part in joining the conversation about changing the approach to drugs in
America.  For example, Russell Simmons, Susan Sarandon and Woody
Harrelson have been adamant advocates against the war on drugs,
particularly as it relates to the repeal of the infamous New York
Rockefeller Drug Laws.  Russell has notably written a letter to
President Obama and championed a cyber march in April to end the war,
amongst other outreach.

4.    The Right Cast . . . The Talent  

a slate of zealous celebrity advocates was only one portion of how we
wanted to round out the cast.  Through filming, we realized more and
more that the war on drugs reaches from inside our homes, inside our
wallets, inside our prisons and out on to our streets, so we wanted to
make a film that captured every element of the war on drugs and from all
perspectives.  We wanted to show that this is not a black and white
issue, there are multiple viewpoints and they all deserve recognition.

that answers the “why,” like the celebrities, some also ask how did we
get drug dealers?  What is involved in drug raids?  

Drug dealers
come in various forms.  You may interact with one every day and you
don’t even know it.  Case in point was during editing, there was a man
painting the outside of the editing hallway.  He poked in to see what we
were working on and we explained what the film was about.  In a matter
of seconds he was delving into his life story – how he had once been a
drug dealer working for one of Mexico’s largest cartels and how he had
made hundreds of thousands of dollars climbing the ranks.  Happy as
could be, he explained that after going to prison for five years, he had
plenty of money left over and he is now a humble painter.  He would do
it all over again, he said, without hesitation.  Why not?  What may seem
like an extraordinary journey to some was a matter-of-fact tale of
daily life for Pepe.  We knew that we had to get this on tape.

on the other side, my company was granted unprecedented access to
high-ranking government officials and drug raids.  Sitting next to an
agent while they are about to pull thousands upon thousands of dollars
of drugs off of someone was unlike anything I have experienced.  And
like our celebrity advocates, after understanding our point of view in
breaking down and humanizing such a daunting topic, they were thrilled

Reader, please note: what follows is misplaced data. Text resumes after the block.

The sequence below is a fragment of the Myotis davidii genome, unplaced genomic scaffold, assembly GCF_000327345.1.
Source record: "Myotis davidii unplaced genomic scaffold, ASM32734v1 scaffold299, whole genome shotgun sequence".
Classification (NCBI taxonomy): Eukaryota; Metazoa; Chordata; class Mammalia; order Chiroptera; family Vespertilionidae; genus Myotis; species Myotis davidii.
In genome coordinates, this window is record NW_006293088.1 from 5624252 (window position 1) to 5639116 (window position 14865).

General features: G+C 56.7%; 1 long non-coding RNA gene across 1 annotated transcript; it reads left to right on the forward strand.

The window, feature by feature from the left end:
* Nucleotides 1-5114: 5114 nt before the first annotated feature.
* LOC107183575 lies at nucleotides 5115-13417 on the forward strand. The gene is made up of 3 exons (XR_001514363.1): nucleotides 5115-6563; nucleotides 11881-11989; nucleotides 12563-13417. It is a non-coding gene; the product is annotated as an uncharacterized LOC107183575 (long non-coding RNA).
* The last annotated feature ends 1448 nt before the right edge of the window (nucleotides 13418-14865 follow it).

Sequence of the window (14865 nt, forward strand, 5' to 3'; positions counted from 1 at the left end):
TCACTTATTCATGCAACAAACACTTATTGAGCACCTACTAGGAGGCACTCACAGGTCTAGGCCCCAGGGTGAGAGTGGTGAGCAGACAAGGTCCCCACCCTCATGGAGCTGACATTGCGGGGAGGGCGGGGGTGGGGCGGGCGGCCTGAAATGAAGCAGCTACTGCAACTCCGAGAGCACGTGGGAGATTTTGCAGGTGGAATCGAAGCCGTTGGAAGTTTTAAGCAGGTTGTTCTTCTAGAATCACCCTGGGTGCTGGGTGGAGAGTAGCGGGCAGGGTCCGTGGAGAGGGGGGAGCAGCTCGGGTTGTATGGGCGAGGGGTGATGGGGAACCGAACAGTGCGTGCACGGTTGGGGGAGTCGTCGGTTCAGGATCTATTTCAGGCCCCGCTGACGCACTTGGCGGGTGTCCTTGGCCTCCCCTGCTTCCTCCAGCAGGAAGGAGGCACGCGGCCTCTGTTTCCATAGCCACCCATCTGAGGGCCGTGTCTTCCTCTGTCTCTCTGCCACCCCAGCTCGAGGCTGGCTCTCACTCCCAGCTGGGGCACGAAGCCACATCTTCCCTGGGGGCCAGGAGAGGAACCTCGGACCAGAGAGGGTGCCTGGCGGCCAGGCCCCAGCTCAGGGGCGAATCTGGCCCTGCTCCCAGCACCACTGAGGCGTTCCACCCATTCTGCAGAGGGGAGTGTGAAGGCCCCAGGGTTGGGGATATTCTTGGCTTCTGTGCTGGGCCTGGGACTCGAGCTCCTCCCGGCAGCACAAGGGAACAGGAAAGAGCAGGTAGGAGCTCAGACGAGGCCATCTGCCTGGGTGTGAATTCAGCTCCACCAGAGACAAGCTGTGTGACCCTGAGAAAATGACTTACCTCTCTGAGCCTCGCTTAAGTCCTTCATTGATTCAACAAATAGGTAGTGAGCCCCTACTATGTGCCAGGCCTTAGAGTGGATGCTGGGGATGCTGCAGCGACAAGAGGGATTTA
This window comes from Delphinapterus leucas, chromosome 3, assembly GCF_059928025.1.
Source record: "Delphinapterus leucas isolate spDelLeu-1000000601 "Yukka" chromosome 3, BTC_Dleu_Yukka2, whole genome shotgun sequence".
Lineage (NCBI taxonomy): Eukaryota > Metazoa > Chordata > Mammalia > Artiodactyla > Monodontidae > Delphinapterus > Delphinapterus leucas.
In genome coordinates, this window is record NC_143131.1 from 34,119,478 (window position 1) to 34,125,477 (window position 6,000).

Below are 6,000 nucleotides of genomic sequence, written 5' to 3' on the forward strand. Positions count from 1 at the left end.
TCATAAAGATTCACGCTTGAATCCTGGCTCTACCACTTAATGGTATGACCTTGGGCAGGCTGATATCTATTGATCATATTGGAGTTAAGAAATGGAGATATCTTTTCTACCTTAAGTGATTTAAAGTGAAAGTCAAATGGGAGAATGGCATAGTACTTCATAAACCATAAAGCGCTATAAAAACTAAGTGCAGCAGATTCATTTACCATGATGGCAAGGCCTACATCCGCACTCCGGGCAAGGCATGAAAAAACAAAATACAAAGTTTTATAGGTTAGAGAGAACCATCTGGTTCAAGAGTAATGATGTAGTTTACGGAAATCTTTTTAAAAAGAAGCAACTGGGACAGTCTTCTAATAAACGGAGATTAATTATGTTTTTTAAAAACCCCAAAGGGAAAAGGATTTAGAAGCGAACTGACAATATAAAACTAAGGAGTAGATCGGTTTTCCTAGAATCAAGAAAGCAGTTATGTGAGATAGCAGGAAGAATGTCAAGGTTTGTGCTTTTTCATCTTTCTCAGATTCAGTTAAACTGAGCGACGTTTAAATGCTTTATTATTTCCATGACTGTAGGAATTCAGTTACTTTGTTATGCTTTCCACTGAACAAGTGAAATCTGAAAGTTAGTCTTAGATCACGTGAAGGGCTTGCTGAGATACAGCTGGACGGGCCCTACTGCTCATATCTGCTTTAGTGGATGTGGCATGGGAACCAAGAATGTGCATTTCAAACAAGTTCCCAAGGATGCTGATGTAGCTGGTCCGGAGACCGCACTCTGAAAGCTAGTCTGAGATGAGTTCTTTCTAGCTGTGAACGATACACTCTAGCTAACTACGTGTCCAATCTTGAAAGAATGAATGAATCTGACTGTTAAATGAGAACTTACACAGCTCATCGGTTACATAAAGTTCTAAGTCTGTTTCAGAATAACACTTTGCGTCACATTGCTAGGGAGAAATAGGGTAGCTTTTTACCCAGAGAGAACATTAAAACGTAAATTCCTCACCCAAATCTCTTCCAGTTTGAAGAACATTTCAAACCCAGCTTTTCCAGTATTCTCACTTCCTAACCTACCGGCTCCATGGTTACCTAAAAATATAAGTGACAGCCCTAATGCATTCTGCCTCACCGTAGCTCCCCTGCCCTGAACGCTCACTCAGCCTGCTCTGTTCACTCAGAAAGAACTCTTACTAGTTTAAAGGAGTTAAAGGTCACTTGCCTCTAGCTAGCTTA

to be a part of the film and share their voices with the world.  

are just a few examples among many, but this is the reason why we
wanted celebrities, drug dealers, recovering addicts, attorneys and
high-ranking government officials to each tell their stories. There are
so many willing participants from every angle that will make you think
twice about how you once thought of the drug war.  By seeing every side
of the drug war, seeing the scope of the parties affected and realizing
that there are no winners and losers, no villains or heroes, the true
complexity of the web created by drugs in this nation can be better
brought to the light.  We set out to humanize those that we deem as both
“bad” and place on a pedestal.  These are just people, human beings
born of their own experiences and subsequently affected like you and

5.    Getting Down to Business … The Hard Truth

were compiling a film with entertainment, celebrity and voices from
every facet of the drug war, but the last crucial puzzle piece was the
stunning information we wanted to relay in the film.  To start, I
mentioned the information that I learned while beginning my studies on
this topic; the money expended, the lives lost, the failed laws and the
blatant racial inequity.

The drug war is a $400-$500 billion
global industry, including drug production, smuggling and distribution
worldwide.  Think about that.  Our country alone has spent over $1
trillion on the drug war since 1971.  And for what?

The United
States leads the world in illegal drug use, particularly marijuana and
cocaine.  Further, it has been reported that Americans are four times as
likely to use cocaine in their lifetime than the #2 country on the
And look at our jails.  The incentives around
criminalization of drugs that began in the Nixon era have compounded
rather than alleviated the problems percolating from the drug trade. 
Today, because of the drug laws, one in every fifteen African-American
men is in prison.  Even further, 90% of those convicted on drug charges
under the Rockefeller Drug Laws in New York are African American and
Latino.  The United States is also the world’s leading jailer housing
more inmates than the top 35 European countries combined.  The money
that we spend on this expense is astounding.  In fact, we spend
six times more money on prisons than education and almost half of our
incarcerated population is in federal prison for non-violent crimes.
Beyond that, prisons have become profitable business investments.  Hedge
funds, banking firms and financial companies now have a stake in
prisons, striking deals to ensure that occupancy quotas are fulfilled
from within.  

This information has to be conveyed, and most importantly, digested.

The After-Math

is a huge problem that has been coined as, and is, the biggest public
policy failure to date in the United States.  The public deserves to
hear the information in a way that is digestible, refreshing, real and
told from all angles and that is what we set out to do with this film. 
My hope is that you join the conversation and that the plea for reform
will grow so strong that the members at the top of our government will
no longer be able to drown out the noise.  From discussions come
solutions, solutions that focus on decriminalization to ensure that the
billions of dollars spent on the drug war are now spent on productive
causes.  The money wasted can be spun into our prolific gain.  We must
take our citizenship seriously in exchange for the liberties afforded to
us as Americans.  I hope that you enjoy the film.           

This Article is related to: Filmmaker Toolkit and tagged ,


Stuart Cooke

Replete with factual errors on directorship, origins, development process, authorship, and more. Film was written and directed by Matthew Cooke




bert marcus didn't direct this movie